I’m going to have to rethink blaming the cottontails for the senseless pruning of some of the wildflowers we’ve planted in our yard this year. By senseless, I mean the stems are cut and the cut portion is left lying there, seemingly without anything having been eaten. Yesterday morning when I stepped out the front door, I found this example (the plant is a blue mistflower, Conoclinium coelestinum):
Animal trackers will recognize in the above photo the distinctive 45-degree angle cut characteristic of rabbit browse, and on top of that, this guy was sitting right there looking guilty:
Case closed, right?
And yet… because I happened to step out at the right moment, I was able to catch the real culprit in the act:
A woolly bear! I never would have guessed, but there it was—the larva of the isabella tiger moth (Erebidae: Pyrrharctia isabella) gnawing away at the freshly cut stem.
And this was no isolated occurrence. On the next stem over, there was another woolly bear just finishing a similar cut, having already severed the stem in two other places:
And checking the plants on the other side of the house, I found a similar scene:
In some cases, caterpillar droppings had collected on leaves, which would have offered a clue if I had found the cut stems after the caterpillars had moved on.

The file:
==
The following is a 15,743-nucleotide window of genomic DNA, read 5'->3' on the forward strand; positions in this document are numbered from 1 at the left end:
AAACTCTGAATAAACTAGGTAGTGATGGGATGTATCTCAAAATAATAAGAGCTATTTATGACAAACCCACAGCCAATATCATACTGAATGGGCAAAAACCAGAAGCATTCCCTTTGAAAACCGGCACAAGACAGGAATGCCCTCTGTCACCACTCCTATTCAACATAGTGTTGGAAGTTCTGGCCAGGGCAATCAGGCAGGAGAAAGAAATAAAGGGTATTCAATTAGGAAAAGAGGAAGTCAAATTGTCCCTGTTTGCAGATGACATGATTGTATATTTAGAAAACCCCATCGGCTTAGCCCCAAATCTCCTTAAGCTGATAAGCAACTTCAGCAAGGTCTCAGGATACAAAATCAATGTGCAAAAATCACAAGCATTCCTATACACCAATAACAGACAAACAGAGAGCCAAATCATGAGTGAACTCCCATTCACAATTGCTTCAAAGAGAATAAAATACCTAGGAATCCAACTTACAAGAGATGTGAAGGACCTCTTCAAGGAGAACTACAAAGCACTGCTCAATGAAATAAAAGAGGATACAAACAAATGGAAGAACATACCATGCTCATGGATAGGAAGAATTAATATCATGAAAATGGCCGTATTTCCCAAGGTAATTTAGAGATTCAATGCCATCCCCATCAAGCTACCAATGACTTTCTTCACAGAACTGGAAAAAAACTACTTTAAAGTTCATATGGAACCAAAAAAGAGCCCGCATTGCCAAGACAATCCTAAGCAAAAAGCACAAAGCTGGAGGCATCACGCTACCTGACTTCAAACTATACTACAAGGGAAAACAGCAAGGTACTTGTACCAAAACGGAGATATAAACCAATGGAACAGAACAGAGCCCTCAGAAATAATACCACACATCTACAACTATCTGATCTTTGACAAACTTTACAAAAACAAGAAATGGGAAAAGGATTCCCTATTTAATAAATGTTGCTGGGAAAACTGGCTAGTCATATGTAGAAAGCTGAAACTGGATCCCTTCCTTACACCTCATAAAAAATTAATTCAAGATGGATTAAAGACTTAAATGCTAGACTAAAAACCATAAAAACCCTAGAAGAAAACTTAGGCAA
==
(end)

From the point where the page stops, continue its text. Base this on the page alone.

To be fair, the woolly bears aren’t the only caterpillars around with a taste for blue mistflower stems. The other day I found a banded tussock moth caterpillar (Halysidota tessellaris) in the process of doing this…
…I had removed that one and tossed it into a patch of some less precious plants. Yesterday I left the woolly bears alone, but this morning when I found a pair of them working together at the base of a stem, I did pluck those off and escort them into the meadow. I can’t imagine why they are suddenly obsessed with blue mistflower, but we’ve been enjoying the flowers for several weeks now and they will succumb to a frost soon anyway, so it’s not really a big deal. Plus it’s been nice to see so many woolly bears bustling about the yard; I just never suspected what they were up to. I still am pretty sure it was the rabbits that mowed down the newly planted wild indigo (Baptisia tinctoria) and New York asters (Symphyotrichum novi-belgii) several weeks ago, but I’ll be watching more closely from now on.